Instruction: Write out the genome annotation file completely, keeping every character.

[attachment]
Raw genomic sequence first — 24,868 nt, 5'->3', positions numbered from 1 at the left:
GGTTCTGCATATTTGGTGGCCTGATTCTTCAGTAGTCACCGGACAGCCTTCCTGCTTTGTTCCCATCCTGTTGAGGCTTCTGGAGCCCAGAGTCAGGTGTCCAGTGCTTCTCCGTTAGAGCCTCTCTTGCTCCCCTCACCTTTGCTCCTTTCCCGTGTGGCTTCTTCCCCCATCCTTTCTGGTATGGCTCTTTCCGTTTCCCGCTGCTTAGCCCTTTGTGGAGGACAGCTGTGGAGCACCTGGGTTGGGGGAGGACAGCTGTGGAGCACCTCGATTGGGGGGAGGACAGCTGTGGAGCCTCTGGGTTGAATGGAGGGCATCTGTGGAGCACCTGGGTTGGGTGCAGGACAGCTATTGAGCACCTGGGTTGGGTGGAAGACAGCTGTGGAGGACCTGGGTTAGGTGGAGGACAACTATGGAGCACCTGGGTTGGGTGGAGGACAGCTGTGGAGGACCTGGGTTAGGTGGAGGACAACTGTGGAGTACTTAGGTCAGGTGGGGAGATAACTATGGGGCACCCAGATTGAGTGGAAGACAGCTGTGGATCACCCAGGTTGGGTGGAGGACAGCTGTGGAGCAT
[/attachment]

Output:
Raw genomic sequence first — 24,868 nt, 5'->3', positions numbered from 1 at the left:
GGTTCTGCATATTTGGTGGCCTGATTCTTCAGTAGTCACCGGACAGCCTTCCTGCTTTGTTCCCATCCTGTTGAGGCTTCTGGAGCCCAGAGTCAGGTGTCCAGTGCTTCTCCGTTAGAGCCTCTCTTGCTCCCCTCACCTTTGCTCCTTTCCCGTGTGGCTTCTTCCCCCATCCTTTCTGGTATGGCTCTTTCCGTTTCCCGCTGCTTAGCCCTTTGTGGAGGACAGCTGTGGAGCACCTGGGTTGGGGGAGGACAGCTGTGGAGCACCTCGATTGGGGGGAGGACAGCTGTGGAGCCTCTGGGTTGAATGGAGGGCATCTGTGGAGCACCTGGGTTGGGTGCAGGACAGCTATTGAGCACCTGGGTTGGGTGGAAGACAGCTGTGGAGGACCTGGGTTAGGTGGAGGACAACTATGGAGCACCTGGGTTGGGTGGAGGACAGCTGTGGAGGACCTGGGTTAGGTGGAGGACAACTGTGGAGTACTTAGGTCAGGTGGGGAGATAACTATGGGGCACCCAGATTGAGTGGAAGACAGCTGTGGATCACCCAGGTTGGGTGGAGGACAGCTGTGGAGCAT